t(θR)=ti+(tfti)(θRπ/2)q
(1)
where ti is the ring thickness in the flexure plane at θR = 0, tf is the thickness at θR = π/2, and q is a chosen power parameter. The variable thickness causes variable ring rigidity 
EI(θR)=Eb(t(θR))312
(2)

We determine the ring deflection as a function of force, P, in four main steps:

  1. (1)

    Express the internal loading along the ring as a function of the applied force, P.

  2. (2)

    Determine the free segment's boundary conditions for each applied force, P. By “boundary conditions,” we refer to the two unknown parameters that appear in the strain energy expression: the ring–surface contact angle, θRC(P), and the reaction moment, MD(P), as labeled in Fig. 1(b). θRC is the coordinate along the ring where the deformed ring stops conforming to the surface shape.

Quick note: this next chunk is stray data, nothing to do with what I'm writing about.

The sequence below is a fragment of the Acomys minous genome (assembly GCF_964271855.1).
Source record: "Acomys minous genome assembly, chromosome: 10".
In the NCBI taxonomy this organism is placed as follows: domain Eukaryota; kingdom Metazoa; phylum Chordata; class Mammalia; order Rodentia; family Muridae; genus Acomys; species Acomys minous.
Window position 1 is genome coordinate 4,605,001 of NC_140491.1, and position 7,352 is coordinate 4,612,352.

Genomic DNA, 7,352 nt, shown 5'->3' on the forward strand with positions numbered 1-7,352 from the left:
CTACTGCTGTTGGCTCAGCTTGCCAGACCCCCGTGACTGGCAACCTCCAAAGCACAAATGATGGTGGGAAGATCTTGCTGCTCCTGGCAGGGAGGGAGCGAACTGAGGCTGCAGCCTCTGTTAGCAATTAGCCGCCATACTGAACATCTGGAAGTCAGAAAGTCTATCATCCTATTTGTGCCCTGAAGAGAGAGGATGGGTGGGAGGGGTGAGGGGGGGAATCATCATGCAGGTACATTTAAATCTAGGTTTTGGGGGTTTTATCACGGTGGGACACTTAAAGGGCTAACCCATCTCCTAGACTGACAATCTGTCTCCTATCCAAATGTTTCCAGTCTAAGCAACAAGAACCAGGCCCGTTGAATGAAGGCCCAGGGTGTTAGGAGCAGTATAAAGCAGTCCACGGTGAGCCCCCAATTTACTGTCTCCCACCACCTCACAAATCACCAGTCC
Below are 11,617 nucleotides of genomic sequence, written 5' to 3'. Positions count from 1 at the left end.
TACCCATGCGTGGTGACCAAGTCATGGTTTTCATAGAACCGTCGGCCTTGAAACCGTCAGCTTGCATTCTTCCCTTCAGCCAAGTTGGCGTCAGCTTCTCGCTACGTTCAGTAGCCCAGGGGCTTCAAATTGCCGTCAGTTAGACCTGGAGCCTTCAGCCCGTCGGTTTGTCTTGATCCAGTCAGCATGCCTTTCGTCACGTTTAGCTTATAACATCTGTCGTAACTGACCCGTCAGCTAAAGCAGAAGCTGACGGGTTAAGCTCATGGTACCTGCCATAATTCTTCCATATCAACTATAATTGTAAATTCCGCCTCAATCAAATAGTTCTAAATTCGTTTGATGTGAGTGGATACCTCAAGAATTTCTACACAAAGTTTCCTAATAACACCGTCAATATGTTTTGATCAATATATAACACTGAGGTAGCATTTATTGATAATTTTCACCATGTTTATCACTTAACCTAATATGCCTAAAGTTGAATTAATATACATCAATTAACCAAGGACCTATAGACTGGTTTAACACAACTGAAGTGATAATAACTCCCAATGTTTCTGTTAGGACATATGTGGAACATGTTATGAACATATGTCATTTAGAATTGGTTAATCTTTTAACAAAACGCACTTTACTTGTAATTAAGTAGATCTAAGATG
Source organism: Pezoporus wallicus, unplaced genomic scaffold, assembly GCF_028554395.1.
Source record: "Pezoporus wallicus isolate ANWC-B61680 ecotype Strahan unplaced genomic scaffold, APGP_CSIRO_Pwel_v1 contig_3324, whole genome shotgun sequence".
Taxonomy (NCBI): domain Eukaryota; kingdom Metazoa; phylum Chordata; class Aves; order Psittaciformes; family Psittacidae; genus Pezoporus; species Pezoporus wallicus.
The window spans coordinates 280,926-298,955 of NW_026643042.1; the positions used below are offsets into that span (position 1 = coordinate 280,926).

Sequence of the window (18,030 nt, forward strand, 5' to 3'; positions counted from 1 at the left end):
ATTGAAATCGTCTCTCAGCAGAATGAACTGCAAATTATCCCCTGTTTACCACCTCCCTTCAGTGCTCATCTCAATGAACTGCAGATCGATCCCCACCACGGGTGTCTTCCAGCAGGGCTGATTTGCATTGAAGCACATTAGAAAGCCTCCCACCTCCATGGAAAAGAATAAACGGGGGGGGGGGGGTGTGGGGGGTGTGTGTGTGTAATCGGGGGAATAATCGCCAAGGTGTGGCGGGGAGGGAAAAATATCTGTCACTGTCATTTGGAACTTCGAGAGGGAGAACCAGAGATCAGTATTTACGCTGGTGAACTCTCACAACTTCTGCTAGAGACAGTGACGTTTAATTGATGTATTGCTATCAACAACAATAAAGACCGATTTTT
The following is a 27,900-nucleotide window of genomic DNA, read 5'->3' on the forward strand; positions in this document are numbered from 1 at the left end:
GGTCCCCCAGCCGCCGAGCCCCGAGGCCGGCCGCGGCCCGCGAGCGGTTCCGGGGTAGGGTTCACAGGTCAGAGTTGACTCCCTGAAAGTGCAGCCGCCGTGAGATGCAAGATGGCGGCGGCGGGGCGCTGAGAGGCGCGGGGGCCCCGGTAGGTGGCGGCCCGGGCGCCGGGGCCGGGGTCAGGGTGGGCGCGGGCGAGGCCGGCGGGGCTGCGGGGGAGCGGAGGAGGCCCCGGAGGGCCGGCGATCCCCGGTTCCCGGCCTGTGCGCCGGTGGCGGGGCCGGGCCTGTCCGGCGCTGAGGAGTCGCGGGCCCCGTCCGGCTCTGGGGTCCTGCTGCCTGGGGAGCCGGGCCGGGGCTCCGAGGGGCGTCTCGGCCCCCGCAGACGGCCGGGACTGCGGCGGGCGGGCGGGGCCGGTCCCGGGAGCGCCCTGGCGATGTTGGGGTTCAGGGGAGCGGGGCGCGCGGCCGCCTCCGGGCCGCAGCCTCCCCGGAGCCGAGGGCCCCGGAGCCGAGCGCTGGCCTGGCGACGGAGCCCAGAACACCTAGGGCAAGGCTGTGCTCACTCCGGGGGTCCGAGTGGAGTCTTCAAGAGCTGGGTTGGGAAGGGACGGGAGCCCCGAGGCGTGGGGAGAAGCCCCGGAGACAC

3. (3)

    Express the strain energy in the ring as a function of the applied force, P.

  4. (4)

    Use Castigliano's first theorem to calculate the cumulative ring deflection for increasing force, P.

In our derivation, we consider a compressive loading and use the sign convention shown in Fig. 1(b). The tensile loading theory matches the compression theory when the force P is negative-valued, and the surface mean radius is smaller than the ring mean radius, S¯<R¯.

We make several simplifying assumptions in our model:

  • Transverse shear strain effects are negligible so Euler–Bernoulli beam theory applies [19].

  • The flexure deflects only in-plane.

  • Once a ring segment wraps around the surface, it conforms to the surface shape and does not lift away from the surface for larger forces.

  • A no-slip condition also applies to the ring segment in contact with the surface.

  • In this paper, we consider only a surface with a constant radius, S¯. Future work may extend the theory for surface curvatures that change with θS.

Internal Loading Along the Ring.

First, we describe internal bending moments and forces along the ring. For the ring segment in contact with the surface, θR < θRC, the ring curvature changes to match the mean surface curvature